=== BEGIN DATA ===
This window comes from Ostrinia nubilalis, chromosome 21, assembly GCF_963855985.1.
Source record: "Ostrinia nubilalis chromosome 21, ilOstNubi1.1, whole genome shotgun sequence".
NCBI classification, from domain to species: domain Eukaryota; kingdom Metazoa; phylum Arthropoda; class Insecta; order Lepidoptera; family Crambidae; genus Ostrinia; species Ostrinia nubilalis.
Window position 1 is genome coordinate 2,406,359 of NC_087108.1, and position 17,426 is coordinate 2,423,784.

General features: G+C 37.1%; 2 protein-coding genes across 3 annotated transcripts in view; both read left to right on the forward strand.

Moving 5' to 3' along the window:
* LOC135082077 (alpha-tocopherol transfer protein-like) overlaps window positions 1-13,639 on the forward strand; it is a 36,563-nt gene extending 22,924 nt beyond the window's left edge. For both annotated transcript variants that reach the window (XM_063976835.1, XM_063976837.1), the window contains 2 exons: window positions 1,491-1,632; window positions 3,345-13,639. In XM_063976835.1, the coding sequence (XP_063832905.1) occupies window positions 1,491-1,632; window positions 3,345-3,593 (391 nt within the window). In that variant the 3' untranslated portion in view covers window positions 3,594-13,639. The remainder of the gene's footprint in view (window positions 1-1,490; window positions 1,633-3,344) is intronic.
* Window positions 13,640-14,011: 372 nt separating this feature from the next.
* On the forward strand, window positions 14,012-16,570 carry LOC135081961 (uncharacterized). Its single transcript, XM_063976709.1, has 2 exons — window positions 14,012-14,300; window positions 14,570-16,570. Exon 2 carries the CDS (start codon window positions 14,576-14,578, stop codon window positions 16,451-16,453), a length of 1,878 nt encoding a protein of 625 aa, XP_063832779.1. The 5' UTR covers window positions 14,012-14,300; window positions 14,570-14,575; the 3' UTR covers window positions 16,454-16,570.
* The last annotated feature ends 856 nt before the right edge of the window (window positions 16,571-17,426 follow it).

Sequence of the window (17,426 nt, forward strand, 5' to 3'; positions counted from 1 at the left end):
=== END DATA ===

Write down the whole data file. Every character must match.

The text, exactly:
This window comes from Ostrinia nubilalis, chromosome 21, assembly GCF_963855985.1.
Source record: "Ostrinia nubilalis chromosome 21, ilOstNubi1.1, whole genome shotgun sequence".
NCBI classification, from domain to species: domain Eukaryota; kingdom Metazoa; phylum Arthropoda; class Insecta; order Lepidoptera; family Crambidae; genus Ostrinia; species Ostrinia nubilalis.
Window position 1 is genome coordinate 2,406,359 of NC_087108.1, and position 17,426 is coordinate 2,423,784.

General features: G+C 37.1%; 2 protein-coding genes across 3 annotated transcripts in view; both read left to right on the forward strand.

Moving 5' to 3' along the window:
* LOC135082077 (alpha-tocopherol transfer protein-like) overlaps window positions 1-13,639 on the forward strand; it is a 36,563-nt gene extending 22,924 nt beyond the window's left edge. For both annotated transcript variants that reach the window (XM_063976835.1, XM_063976837.1), the window contains 2 exons: window positions 1,491-1,632; window positions 3,345-13,639. In XM_063976835.1, the coding sequence (XP_063832905.1) occupies window positions 1,491-1,632; window positions 3,345-3,593 (391 nt within the window). In that variant the 3' untranslated portion in view covers window positions 3,594-13,639. The remainder of the gene's footprint in view (window positions 1-1,490; window positions 1,633-3,344) is intronic.
* Window positions 13,640-14,011: 372 nt separating this feature from the next.
* On the forward strand, window positions 14,012-16,570 carry LOC135081961 (uncharacterized). Its single transcript, XM_063976709.1, has 2 exons — window positions 14,012-14,300; window positions 14,570-16,570. Exon 2 carries the CDS (start codon window positions 14,576-14,578, stop codon window positions 16,451-16,453), a length of 1,878 nt encoding a protein of 625 aa, XP_063832779.1. The 5' UTR covers window positions 14,012-14,300; window positions 14,570-14,575; the 3' UTR covers window positions 16,454-16,570.
* The last annotated feature ends 856 nt before the right edge of the window (window positions 16,571-17,426 follow it).

Sequence of the window (17,426 nt, forward strand, 5' to 3'; positions counted from 1 at the left end):